Sign up for our free newsletter
Free D.C. news, delivered to your inbox daily.
Will Verizon Center owner Ted Leonsis ever be able to put giant lighted signs on his sports complex? There have sure been some bumps in the road.
Leonsis’ Monumental Sports and Entertainment already postponed a hearing on legislation that would allow nine digital displays of indeterminate size, after hearing some feedback that downtown residents weren’t too hip on the idea. But opponents really shifted into gear after the next hearing was announced for this coming Monday. VIDA Fitness blasted out an email to its membership, warning that some of the signs would “literally cover the vast majority of VIDA’s leased space,” and linked to a petition by the anti-billboard group Scenic America. A bunch of historic preservation groups from all over the city piled on, and council offices started getting a lot of calls and emails on the subject.
So then, says council staffer Ed Fisher, Monumental Sports asked to have the hearing rescheduled for some time in March. “There needs to be more public outreach,” Fisher said.
Monumental Sports’ Randall Boe says it’s all a big misunderstanding: They’ve already modified the designs to make the signs smaller, and they now don’t cover VIDA Fitness’ windows at all. Furthermore, Boe says, the legislation would simply allow them to apply for permits, the size of which would be regulated by District agencies. They’ve met with VIDA owner David von Storch—-he is a Verizon Center tenant, after all—-and don’t understand why he’s so worked up.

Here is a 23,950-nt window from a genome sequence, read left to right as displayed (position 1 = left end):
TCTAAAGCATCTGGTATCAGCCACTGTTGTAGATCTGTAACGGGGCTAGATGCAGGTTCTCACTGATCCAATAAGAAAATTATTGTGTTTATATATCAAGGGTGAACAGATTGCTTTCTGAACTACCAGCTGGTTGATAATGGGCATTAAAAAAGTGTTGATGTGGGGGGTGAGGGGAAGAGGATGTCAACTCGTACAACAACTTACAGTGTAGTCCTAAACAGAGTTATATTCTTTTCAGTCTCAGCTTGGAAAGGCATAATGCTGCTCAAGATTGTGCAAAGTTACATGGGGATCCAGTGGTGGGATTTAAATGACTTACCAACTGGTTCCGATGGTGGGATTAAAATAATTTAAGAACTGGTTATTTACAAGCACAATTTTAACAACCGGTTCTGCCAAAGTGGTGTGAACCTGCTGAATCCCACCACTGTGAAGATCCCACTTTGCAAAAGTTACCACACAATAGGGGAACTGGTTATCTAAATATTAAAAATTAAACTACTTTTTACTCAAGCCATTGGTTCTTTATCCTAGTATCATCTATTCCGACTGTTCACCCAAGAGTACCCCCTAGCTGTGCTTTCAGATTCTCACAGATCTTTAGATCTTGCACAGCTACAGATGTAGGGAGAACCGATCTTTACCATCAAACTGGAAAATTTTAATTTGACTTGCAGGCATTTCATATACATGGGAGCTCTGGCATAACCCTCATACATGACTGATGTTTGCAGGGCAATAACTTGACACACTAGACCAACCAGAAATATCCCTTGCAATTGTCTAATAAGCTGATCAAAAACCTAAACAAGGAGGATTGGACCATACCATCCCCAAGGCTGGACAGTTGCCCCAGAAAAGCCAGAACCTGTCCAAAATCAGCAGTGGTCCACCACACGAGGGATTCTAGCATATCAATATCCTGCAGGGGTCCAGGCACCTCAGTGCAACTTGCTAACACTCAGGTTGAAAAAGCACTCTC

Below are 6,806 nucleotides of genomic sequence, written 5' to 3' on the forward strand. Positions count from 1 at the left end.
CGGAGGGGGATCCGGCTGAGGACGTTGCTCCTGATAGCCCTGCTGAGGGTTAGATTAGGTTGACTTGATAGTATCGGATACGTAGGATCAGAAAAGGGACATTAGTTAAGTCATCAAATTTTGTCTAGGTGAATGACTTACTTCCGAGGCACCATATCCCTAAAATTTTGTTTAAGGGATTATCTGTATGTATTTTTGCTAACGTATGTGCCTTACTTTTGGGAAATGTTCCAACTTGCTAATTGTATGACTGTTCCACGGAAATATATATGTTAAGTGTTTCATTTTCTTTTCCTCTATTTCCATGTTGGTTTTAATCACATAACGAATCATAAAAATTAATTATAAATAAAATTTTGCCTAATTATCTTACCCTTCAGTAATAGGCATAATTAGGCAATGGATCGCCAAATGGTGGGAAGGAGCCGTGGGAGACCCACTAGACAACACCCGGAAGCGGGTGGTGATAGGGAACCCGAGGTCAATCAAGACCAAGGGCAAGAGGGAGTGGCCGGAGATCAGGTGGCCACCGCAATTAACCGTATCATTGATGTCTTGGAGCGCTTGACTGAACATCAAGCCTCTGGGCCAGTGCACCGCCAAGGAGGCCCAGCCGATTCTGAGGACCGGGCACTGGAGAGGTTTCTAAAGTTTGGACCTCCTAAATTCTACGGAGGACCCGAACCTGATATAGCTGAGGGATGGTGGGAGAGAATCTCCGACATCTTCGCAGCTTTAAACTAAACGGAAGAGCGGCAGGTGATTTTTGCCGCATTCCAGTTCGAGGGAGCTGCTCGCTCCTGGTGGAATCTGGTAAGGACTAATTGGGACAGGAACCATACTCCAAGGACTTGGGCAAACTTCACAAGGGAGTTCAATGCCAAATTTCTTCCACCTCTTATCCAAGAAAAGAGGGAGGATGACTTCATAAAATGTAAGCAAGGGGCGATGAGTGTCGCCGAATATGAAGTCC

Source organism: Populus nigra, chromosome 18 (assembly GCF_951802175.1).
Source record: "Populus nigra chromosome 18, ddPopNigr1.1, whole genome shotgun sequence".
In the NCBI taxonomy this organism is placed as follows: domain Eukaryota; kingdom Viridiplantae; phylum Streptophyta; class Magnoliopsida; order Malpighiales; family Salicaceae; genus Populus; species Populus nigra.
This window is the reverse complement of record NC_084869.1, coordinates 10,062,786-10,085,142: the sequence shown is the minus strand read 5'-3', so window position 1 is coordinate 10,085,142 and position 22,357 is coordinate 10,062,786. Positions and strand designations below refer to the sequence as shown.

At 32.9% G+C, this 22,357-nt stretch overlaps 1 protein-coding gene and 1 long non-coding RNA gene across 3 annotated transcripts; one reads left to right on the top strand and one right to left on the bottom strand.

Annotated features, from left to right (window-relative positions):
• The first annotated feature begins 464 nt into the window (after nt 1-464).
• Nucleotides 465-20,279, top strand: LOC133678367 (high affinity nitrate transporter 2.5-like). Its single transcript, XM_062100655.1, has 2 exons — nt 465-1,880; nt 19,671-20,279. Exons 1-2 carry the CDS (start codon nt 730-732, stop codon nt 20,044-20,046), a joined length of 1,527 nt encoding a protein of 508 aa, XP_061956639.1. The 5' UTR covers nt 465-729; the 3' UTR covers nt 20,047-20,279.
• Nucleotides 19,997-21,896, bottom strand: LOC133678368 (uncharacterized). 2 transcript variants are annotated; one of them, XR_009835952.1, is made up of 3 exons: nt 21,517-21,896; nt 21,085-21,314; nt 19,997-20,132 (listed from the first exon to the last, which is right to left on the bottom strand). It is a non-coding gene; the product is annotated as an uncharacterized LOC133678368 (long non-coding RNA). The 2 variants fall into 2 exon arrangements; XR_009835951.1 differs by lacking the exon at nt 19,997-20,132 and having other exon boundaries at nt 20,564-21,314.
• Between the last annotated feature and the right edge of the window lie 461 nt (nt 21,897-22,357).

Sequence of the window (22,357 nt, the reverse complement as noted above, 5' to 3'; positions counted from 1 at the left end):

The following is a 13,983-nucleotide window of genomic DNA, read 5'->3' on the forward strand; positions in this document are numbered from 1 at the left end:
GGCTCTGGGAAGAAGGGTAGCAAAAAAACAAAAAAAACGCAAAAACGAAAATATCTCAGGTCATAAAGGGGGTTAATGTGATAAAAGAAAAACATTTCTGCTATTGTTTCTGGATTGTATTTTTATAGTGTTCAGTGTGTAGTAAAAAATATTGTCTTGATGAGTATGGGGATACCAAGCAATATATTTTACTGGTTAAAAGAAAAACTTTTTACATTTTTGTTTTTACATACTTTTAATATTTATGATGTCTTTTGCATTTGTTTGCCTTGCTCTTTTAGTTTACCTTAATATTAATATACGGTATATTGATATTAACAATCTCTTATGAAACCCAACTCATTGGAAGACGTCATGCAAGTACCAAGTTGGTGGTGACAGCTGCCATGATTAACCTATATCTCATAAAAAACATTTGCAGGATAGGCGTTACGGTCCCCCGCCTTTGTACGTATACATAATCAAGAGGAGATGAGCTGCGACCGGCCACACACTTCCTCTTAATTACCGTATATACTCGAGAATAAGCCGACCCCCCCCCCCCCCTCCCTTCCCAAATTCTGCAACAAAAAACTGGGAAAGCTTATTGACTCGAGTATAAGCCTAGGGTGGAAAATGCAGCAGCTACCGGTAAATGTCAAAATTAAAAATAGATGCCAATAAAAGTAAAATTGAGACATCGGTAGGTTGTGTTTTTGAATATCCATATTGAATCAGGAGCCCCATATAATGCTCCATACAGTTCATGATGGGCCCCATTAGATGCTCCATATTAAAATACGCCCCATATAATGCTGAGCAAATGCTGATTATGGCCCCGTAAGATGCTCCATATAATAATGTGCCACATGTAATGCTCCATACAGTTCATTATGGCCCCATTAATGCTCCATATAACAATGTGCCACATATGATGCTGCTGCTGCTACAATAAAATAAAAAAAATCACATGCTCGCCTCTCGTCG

“There is no picture that has us putting nine jumbotrons around the building. We’re not going to do that,” Boe said. “I don’t know if they don’t understand, or if they’re deliberately misstating it, but it’s not true…that email is so ridiculous, because it said that we have the ability to put anything we want up there, and we don’t.”
So now, Monumental’s going back on its charm offensive to show people the new designs (though Boe declined to send them over). And meanwhile, they’ve played the inside game as well, paying lobbyists from Venable $50,521 to work the Wilson Bulding on this issue over the last six months.
Of course, there are some people who likely oppose any new electronic signs, small or not. Committee of 100 president George Clark, who had signed up to testify against the bill, took issue the idea of granting a special exception to the city’s billboard law to a large corporation, as well as undermining billboard regulations in the future. “I think there does need to be some vigilance,” he said.
Another thing to note: Monumental Sports has said that the signs would generate $8 to $9 million in tax revenue over four years. According to Boe, that’s based on a consultant’s analysis which determined the signs could bring in between $20 and $30 million in revenue if they were fully booked from day one. But Monumental hasn’t asked for a fiscal analysis from the Chief Financial Officer, so that number should be taken with a big chunk of salt.